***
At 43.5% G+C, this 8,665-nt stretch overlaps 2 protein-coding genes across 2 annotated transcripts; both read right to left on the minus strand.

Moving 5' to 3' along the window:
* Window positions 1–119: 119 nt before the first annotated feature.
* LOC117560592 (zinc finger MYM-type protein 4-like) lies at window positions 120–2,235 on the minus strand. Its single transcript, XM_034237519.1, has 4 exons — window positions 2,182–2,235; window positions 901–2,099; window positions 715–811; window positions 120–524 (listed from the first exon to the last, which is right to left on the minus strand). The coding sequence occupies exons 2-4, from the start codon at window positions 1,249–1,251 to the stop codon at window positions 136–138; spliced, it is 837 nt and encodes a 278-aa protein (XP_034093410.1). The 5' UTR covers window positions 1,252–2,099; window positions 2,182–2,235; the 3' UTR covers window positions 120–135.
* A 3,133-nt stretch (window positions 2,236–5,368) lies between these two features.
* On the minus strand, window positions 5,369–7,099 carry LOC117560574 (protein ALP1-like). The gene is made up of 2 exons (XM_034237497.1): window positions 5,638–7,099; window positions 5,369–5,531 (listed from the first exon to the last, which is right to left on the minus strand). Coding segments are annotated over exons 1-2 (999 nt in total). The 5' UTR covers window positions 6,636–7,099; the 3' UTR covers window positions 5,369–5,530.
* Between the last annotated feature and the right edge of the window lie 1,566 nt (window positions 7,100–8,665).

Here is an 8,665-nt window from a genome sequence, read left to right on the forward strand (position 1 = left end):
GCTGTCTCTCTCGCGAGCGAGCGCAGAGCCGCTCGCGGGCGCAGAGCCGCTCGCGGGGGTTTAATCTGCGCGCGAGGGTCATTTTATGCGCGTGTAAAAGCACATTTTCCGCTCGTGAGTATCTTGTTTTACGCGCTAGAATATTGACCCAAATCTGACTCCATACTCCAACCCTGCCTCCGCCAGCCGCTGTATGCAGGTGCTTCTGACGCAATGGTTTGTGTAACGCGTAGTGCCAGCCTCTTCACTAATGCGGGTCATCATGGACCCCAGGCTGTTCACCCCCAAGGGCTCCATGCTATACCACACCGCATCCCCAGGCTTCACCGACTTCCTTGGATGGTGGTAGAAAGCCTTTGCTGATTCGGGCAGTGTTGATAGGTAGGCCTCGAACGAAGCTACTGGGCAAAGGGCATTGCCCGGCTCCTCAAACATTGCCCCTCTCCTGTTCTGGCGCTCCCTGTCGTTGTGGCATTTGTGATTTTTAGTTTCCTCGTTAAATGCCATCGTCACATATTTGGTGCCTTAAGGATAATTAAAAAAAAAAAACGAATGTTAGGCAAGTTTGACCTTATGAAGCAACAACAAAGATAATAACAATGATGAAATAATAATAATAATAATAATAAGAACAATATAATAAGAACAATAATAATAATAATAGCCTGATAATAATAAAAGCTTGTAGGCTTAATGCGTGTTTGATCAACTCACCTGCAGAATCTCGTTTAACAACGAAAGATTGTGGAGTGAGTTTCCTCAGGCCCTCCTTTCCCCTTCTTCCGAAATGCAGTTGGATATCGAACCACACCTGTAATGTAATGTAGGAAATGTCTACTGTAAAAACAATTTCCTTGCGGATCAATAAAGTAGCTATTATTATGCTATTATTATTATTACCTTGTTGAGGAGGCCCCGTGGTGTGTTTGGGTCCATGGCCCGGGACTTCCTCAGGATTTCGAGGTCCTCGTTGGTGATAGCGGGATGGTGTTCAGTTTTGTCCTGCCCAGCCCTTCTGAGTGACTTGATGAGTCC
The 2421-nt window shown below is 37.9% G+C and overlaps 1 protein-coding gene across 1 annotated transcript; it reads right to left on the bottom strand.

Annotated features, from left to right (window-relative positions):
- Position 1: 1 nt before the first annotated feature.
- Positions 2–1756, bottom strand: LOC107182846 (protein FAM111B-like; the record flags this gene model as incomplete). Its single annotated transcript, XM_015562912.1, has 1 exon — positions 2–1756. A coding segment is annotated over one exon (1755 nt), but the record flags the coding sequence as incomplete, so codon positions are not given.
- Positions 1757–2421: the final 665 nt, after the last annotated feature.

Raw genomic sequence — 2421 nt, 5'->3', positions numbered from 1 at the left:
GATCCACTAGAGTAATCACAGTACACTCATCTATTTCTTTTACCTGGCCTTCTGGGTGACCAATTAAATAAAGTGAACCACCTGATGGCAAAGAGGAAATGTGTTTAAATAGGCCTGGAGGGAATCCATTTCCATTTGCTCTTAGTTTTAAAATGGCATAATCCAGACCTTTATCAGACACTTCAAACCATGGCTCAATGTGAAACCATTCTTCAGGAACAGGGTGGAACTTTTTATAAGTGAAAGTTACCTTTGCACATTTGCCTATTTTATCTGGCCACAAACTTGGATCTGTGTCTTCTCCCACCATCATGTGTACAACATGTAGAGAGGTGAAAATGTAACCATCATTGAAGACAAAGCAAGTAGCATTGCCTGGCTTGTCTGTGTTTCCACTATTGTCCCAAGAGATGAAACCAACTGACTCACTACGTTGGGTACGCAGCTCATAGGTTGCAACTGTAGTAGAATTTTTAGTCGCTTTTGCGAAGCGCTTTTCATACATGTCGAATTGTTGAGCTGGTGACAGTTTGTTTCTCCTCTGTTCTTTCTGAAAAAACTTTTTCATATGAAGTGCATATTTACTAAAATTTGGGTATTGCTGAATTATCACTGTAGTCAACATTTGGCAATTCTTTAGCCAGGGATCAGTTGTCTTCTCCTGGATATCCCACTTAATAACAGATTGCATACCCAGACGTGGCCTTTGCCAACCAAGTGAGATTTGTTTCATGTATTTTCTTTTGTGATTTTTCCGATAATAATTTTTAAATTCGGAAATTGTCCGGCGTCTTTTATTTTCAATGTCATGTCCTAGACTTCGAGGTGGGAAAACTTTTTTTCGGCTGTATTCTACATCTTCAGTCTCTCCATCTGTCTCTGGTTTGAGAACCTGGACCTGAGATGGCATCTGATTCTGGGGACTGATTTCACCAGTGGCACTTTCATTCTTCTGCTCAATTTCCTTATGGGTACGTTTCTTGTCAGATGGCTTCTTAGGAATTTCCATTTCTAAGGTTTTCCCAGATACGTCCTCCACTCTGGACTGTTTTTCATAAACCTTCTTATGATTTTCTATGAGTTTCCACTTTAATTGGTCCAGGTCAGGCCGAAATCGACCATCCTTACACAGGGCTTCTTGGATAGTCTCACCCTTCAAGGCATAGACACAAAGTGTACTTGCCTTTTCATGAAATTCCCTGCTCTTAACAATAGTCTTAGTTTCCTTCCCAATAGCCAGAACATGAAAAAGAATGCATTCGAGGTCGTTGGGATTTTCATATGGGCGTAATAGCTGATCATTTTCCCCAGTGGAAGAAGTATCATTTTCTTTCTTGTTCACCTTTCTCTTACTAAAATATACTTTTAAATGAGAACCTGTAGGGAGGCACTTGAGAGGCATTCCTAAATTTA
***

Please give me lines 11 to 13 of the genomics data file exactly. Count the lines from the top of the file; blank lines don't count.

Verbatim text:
Annotated features, from left to right (window-relative positions):
- Position 1: 1 nt before the first annotated feature.
- Positions 2–1756, bottom strand: LOC107182846 (protein FAM111B-like; the record flags this gene model as incomplete). Its single annotated transcript, XM_015562912.1, has 1 exon — positions 2–1756. A coding segment is annotated over one exon (1755 nt), but the record flags the coding sequence as incomplete, so codon positions are not given.